Learn to breathe properly.

Breathe in through your nose and out through your mouth. Relax your shoulders, chest, and abdomen. Breathe in for 4 seconds, hold it for 2 seconds, then breathe out for another 4 seconds.

This is an easy way to help you relax before you speak in public!

Take a few deep breaths before you speak up on stage.

Take a few deep breaths before you speak up on stage.

This is a simple way to relax and prepare for the bigger challenge of public speaking. Breathing deeply encourages oxygen intake, which helps with concentration, focus, and clarity of thought. It also reduces tension in your body so that you feel more confident about speaking in front of others—and who doesn’t want that?

To practice deep breathing:

  • Sit comfortably with your back straight and eyes closed; take three long slow breaths through the nose (inhale), hold them for five seconds or so, then exhale slowly through pursed lips (exhale). Repeat this cycle until your mind feels clear again; then open your eyes if they were still closed during the exercise!

Relax your muscles by shaking off your whole body.

  • Shaking off your whole body is a great way to relax, and it can be done anywhere at any time.
  • To shake off your whole body:
  • Use all of your muscles, not just the ones in your arms and legs (which are easier than you think). If you’re sitting down, get up and walk around! You don’t have to do anything fancy; just move around while breathing deeply through your nose and exhaling slowly through pursed lips (like this). Repeat as needed until you feel better about yourself!

Don’t try to please everyone.

It’s important to remember that you are not trying to please everyone. You don’t have time for that, and neither do they. You only have one chance at making an impression on someone—don’t waste it on trying to make them like you or appreciate what you have to say. Instead, focus on what it is that makes YOU happy and excited about doing this public speaking thing! If there’s something about public speaking that makes YOU nervous (and there will always be something), find ways around those fears so that when the day comes for your big talk—you can go into it with confidence and strength!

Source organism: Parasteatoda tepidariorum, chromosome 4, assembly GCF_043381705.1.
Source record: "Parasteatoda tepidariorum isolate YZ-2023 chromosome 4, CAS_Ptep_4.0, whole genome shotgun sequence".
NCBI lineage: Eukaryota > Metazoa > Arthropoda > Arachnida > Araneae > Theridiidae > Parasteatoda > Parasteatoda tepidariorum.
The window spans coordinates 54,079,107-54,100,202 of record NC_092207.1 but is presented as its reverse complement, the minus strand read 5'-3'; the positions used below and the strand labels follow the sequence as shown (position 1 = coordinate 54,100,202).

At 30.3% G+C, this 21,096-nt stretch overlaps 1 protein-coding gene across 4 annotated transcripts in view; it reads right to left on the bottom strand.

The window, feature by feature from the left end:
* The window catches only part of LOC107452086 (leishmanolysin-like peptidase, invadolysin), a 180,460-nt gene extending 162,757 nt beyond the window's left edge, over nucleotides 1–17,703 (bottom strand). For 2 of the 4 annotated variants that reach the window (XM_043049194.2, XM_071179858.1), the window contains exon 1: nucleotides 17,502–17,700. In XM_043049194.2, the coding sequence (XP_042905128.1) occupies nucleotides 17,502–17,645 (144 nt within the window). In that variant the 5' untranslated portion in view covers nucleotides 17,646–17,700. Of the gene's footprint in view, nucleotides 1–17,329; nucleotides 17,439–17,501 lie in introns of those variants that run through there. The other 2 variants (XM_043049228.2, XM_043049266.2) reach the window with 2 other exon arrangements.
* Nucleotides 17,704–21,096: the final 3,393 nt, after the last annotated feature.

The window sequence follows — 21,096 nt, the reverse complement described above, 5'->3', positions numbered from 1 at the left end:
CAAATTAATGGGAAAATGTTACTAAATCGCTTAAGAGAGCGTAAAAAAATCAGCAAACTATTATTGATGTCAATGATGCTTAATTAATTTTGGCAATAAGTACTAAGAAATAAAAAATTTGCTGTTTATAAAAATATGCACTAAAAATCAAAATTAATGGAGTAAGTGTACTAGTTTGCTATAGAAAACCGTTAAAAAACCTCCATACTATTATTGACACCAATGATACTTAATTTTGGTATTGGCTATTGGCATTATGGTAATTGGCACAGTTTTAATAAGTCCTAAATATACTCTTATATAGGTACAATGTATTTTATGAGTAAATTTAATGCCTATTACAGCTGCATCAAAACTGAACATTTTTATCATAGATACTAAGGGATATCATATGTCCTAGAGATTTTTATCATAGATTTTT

Don’t overthink your speech beforehand.

Don’t overthink your speech beforehand.

  • Don’t worry about forgetting your speech. You can always go back and edit it later, so there’s no need to stress about whether or not you’ll remember everything.
  • Don’t worry about making mistakes in front of an audience—that happens to everyone! If you do make a mistake, simply apologize and move on with the next point until you finished talking (or just say something like “I’m sorry). If someone interrupts you while someone else is speaking, try not to get upset or angry at them; instead, ask them politely if they could please wait until their turn comes up again (or just say something like “Excuse me!”). And finally: don’t let anyone else’s opinion interfere with what YOU want out of your presentation!

You can manage the fear of public speech

You can learn to manage the fear of public speech.

You can reduce the fear by practicing.

You can relax your muscles, breathe properly and talk about yourself, not about what you think other people will say or do in response to your speech.

Conclusion

You can manage your fear of public speaking. Just remember, it’s not going to be easy at first and you may have to experiment with different techniques until you find the one that works best for you.

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Cattylove

Cattylove